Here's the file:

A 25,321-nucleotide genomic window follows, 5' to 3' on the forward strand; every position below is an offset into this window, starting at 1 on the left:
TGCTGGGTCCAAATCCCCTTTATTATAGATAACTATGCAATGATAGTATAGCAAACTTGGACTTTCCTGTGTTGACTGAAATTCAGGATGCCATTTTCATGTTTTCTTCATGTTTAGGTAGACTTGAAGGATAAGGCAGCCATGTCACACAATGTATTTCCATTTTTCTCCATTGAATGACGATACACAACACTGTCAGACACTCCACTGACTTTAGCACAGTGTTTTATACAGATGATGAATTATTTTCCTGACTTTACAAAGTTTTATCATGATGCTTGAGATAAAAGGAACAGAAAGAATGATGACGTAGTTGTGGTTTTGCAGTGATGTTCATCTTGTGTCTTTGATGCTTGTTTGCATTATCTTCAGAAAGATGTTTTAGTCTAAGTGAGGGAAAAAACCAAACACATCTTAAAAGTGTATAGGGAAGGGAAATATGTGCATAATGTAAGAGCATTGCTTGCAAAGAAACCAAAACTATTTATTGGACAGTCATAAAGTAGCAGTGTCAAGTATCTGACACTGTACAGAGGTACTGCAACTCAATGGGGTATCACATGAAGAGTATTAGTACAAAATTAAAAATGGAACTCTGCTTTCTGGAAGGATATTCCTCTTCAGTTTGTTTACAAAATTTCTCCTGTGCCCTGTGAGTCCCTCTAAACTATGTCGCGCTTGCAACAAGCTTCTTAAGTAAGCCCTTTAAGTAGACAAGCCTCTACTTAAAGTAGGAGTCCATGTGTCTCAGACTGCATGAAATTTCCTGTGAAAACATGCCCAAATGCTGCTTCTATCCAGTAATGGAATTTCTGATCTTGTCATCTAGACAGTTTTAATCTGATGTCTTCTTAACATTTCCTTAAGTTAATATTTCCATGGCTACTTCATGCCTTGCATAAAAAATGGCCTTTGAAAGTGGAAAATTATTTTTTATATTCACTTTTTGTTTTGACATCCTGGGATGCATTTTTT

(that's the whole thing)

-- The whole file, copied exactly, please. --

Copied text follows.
A 25,321-nucleotide genomic window follows, 5' to 3' on the forward strand; every position below is an offset into this window, starting at 1 on the left:
TGCTGGGTCCAAATCCCCTTTATTATAGATAACTATGCAATGATAGTATAGCAAACTTGGACTTTCCTGTGTTGACTGAAATTCAGGATGCCATTTTCATGTTTTCTTCATGTTTAGGTAGACTTGAAGGATAAGGCAGCCATGTCACACAATGTATTTCCATTTTTCTCCATTGAATGACGATACACAACACTGTCAGACACTCCACTGACTTTAGCACAGTGTTTTATACAGATGATGAATTATTTTCCTGACTTTACAAAGTTTTATCATGATGCTTGAGATAAAAGGAACAGAAAGAATGATGACGTAGTTGTGGTTTTGCAGTGATGTTCATCTTGTGTCTTTGATGCTTGTTTGCATTATCTTCAGAAAGATGTTTTAGTCTAAGTGAGGGAAAAAACCAAACACATCTTAAAAGTGTATAGGGAAGGGAAATATGTGCATAATGTAAGAGCATTGCTTGCAAAGAAACCAAAACTATTTATTGGACAGTCATAAAGTAGCAGTGTCAAGTATCTGACACTGTACAGAGGTACTGCAACTCAATGGGGTATCACATGAAGAGTATTAGTACAAAATTAAAAATGGAACTCTGCTTTCTGGAAGGATATTCCTCTTCAGTTTGTTTACAAAATTTCTCCTGTGCCCTGTGAGTCCCTCTAAACTATGTCGCGCTTGCAACAAGCTTCTTAAGTAAGCCCTTTAAGTAGACAAGCCTCTACTTAAAGTAGGAGTCCATGTGTCTCAGACTGCATGAAATTTCCTGTGAAAACATGCCCAAATGCTGCTTCTATCCAGTAATGGAATTTCTGATCTTGTCATCTAGACAGTTTTAATCTGATGTCTTCTTAACATTTCCTTAAGTTAATATTTCCATGGCTACTTCATGCCTTGCATAAAAAATGGCCTTTGAAAGTGGAAAATTATTTTTTATATTCACTTTTTGTTTTGACATCCTGGGATGCATTTTTT